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11

In general, they should leave each other alone. If you do the install correctly (Windows first, then Linux, as a rule, because Linux is more 'considerate'). As far as I am aware, there is no additional risk involved in sharing a drive. Having said that, here are some gotchas to watch out for. 1) Windows will not be able to see the contents of your Linux ...


10

Short answer: It doesn't matter at all. Detailed answer: There is absolutely no risk with keeping two operating systems on the same disk device. You can mess with another system partition as long as the disk device with that partition is accesible, putting it on separate physical device doesn't make it safer (nor less safe) in any way.


9

It is safer to use 2 hard disks. during formatting it is easier to recognize the different hard disks. 1 will be named sda and the other sdb. Though the installer puts names next to bootable partitions it does help to find other partitions that belong to that specific OS (like a D: drive will be sda2 on sda where sda1 is the OS for Windows or db2 is a ...


3

Go to a terminal by pressing Ctrl+Alt+T type: sudo apt-get install gksudo gksudo gedit /etc/fstab put a # in front of the line that has mnt/5dae46e774ac431f in it type sudo mount -a If you get no errors, you will not get any at the next reboot neither.


2

Try this: Launch parted as superuser: in a terminal: sudo parted /dev/sdd (you will be prompted for your sudo password) Create a new partition table: in parted: mklabel gpt Exit: in parted: q And see if now gparted is able to handle the device


2

From a strict system point of view, it is exactly the same ... provided you correctly configure your partitions. Correctly configured partitions are perfectly safe to use and you will never inadvertantly erase date in one partition while working on another one - be they under same OS or not. If you configure them by hand hacking the Master Boot Record with ...


1

It would statistically be less safe to install onto two separate drives. If one drive fails you lose half of your data. Conversely, installing both OSs to one drive and keeping the (hypothetical?) second drive as a backup drive would give you a form of redundancy should one drive fail. As far as your system is concerned, it doesn't matter if you partition ...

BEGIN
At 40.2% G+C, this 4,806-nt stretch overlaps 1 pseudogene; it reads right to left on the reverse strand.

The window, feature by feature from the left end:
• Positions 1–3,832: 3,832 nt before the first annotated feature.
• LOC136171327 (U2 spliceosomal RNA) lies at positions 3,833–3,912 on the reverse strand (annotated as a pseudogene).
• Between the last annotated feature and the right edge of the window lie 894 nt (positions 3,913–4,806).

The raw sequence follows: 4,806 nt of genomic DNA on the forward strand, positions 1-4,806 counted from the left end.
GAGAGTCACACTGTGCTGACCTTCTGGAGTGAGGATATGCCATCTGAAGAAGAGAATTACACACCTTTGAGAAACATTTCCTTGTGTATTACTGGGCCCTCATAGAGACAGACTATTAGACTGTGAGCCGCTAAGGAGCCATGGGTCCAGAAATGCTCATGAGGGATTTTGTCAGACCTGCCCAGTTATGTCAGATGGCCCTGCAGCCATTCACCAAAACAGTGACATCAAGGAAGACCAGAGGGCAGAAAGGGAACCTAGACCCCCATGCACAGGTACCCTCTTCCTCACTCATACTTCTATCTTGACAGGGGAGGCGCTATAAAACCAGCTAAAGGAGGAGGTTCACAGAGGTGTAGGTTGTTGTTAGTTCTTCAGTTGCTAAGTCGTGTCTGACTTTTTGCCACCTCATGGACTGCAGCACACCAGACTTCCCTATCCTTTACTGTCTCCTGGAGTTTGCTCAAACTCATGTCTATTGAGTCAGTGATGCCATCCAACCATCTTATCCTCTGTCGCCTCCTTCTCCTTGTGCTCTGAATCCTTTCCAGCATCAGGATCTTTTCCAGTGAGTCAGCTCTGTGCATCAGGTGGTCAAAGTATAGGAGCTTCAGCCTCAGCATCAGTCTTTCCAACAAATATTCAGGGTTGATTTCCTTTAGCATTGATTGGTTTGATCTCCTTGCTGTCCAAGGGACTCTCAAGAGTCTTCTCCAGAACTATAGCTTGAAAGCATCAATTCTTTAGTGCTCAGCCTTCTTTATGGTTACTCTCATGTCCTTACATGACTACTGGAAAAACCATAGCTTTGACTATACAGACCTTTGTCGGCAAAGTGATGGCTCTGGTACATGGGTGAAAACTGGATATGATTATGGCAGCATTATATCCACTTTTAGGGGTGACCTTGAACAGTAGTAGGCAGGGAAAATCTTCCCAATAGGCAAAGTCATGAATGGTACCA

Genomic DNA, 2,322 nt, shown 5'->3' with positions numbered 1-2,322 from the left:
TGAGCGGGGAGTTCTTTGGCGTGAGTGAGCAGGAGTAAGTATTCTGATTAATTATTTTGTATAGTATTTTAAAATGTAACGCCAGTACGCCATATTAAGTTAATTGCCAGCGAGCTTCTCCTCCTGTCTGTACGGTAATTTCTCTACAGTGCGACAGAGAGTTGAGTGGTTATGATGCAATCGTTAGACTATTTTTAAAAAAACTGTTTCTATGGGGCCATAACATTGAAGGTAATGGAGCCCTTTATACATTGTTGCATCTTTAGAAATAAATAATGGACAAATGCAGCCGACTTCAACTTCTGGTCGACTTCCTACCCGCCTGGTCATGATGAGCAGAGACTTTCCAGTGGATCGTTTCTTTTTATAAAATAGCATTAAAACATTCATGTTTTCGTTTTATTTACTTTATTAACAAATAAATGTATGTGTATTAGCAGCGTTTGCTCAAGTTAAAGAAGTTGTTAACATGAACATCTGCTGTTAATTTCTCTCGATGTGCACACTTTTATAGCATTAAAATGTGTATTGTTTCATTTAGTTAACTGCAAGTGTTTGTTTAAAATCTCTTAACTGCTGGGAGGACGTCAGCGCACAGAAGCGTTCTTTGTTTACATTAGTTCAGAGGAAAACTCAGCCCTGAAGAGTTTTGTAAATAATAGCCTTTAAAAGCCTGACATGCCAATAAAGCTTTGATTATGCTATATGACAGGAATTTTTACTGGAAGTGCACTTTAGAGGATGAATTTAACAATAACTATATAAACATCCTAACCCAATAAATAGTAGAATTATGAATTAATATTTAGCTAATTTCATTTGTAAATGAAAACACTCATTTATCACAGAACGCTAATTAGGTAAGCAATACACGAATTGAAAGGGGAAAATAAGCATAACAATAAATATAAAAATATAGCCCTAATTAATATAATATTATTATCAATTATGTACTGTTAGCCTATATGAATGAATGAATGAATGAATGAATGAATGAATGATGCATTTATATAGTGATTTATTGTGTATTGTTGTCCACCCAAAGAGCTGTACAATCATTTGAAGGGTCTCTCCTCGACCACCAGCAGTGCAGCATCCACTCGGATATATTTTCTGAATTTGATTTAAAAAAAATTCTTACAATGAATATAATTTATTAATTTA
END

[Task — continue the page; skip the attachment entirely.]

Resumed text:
1

If you have two hard drives, then installing Windows on one and Ubuntu (or any other OS) on the other is the most convenient. most modern Windows PC's come with three partitions already installed - a recovery partition, the "System Reserved" partition, and finally your primary Windows partition. If only 3 Primary partitions are defined, create an extended ...


1

You have (at least) one bad block (LBA 5642528) that's causing repeated errors. You can try to: 1: backup your entire hard disk 2: reformat/repartition your disk using the LONG method to try and make it map out the bad block(s). This could take many hours to complete. 3: restore your hard disk or 1: replace the hard disk Cheers, Al


1

To boot your external hard drive, you can set it as first hard drive in BIOS, or try hitting F12, (or similar), when booting, to get an option to boot it. Once it is running you can access the internal drive using Files, (the file manager like app).


1

To my knowledge, there are no files in Ubuntu which store or are dependent on the physical characteristics of the hard drive. All the information about the partitions is stored in the MBR and other data structures, which are outside of any filesystems (doing otherwise would create a chicken-and-egg problem, right? :)). The only file which comes to mind is ...


1

Yes. According to their site, Ubuntu with a GUI only requires 5GB of Hard Disk storage, although any other programs you may install will be above and beyond this total.


1

Yes, hybrid drives work by storing pretty much all of the data on the magnetic disk while using the SSD portion to cache commonly used data so you can access it much quicker than if you were to get it directly from the magnetic disk. On most hybrid drives this is done by the firmware on disk at a base level and doesn't involve the OS or drivers in any way at ...



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